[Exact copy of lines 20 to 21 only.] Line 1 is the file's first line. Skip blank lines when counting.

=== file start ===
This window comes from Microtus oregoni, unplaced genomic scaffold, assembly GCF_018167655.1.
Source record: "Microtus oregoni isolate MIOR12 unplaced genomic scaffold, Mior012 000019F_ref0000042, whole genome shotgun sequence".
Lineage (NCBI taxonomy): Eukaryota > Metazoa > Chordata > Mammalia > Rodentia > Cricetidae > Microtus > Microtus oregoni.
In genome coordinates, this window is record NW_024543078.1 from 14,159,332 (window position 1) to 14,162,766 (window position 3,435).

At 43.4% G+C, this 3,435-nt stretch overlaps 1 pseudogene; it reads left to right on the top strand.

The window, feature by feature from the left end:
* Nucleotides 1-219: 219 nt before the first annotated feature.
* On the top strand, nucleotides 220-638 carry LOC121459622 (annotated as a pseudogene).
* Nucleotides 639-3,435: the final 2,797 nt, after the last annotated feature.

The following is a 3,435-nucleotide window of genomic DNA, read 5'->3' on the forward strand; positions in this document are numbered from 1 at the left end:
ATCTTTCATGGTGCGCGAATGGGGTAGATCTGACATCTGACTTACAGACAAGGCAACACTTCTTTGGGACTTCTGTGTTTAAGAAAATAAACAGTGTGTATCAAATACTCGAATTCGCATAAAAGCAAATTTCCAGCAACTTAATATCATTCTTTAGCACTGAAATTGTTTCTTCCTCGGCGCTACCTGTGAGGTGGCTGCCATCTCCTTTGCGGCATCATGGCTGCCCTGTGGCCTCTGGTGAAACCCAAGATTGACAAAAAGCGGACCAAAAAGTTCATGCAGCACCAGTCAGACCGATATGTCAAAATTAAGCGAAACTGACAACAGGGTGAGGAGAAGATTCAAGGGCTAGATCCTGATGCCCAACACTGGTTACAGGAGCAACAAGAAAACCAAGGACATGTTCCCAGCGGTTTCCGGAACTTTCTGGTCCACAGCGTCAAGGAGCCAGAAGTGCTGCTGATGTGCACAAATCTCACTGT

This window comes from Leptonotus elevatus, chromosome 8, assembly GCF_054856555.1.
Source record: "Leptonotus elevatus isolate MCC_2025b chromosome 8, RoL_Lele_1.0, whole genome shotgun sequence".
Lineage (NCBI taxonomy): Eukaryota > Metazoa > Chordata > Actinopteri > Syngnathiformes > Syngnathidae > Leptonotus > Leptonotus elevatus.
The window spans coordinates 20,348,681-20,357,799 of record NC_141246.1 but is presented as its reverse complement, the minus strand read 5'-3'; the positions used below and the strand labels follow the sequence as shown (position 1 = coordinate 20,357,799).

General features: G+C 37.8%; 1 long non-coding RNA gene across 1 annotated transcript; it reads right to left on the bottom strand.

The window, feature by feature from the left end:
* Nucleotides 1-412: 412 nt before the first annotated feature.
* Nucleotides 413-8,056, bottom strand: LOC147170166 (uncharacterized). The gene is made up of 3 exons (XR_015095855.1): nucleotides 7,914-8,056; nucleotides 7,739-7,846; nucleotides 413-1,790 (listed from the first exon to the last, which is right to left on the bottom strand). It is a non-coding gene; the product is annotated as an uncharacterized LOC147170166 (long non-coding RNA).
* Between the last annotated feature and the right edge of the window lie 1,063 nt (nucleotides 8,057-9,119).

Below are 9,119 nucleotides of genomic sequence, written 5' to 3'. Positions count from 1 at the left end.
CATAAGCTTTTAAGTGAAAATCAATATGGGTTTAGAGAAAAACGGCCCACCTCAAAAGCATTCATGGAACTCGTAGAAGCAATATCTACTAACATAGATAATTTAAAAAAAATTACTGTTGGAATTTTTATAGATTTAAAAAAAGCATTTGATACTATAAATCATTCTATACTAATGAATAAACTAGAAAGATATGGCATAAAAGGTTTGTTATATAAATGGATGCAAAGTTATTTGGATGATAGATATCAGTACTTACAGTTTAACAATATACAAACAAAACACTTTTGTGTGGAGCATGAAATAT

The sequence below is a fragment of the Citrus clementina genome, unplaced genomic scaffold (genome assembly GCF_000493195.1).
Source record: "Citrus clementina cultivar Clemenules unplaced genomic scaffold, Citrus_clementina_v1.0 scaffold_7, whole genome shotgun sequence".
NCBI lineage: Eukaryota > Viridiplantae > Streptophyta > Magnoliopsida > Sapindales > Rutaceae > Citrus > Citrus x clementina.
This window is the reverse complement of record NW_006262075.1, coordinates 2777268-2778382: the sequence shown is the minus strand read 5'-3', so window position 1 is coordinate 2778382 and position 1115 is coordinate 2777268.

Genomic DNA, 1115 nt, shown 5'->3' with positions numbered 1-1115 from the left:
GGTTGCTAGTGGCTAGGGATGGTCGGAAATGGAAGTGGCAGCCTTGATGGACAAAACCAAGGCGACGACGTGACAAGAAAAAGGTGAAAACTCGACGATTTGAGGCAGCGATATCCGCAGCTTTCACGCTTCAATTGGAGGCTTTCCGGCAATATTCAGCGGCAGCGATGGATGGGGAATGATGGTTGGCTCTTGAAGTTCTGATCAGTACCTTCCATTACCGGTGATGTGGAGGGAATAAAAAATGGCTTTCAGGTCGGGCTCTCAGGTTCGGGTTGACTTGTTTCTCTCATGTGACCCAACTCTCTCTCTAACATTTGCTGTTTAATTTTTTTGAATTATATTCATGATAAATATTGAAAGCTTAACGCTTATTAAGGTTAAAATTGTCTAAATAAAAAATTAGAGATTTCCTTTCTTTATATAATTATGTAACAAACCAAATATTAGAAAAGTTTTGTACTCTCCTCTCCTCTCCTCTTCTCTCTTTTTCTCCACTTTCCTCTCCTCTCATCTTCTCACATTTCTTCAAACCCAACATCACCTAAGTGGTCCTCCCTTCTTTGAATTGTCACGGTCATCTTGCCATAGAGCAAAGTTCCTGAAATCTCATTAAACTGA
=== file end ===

* Between the last annotated feature and the right edge of the window lie 1,063 nt (nucleotides 8,057-9,119).

Below are 9,119 nucleotides of genomic sequence, written 5' to 3'. Positions count from 1 at the left end.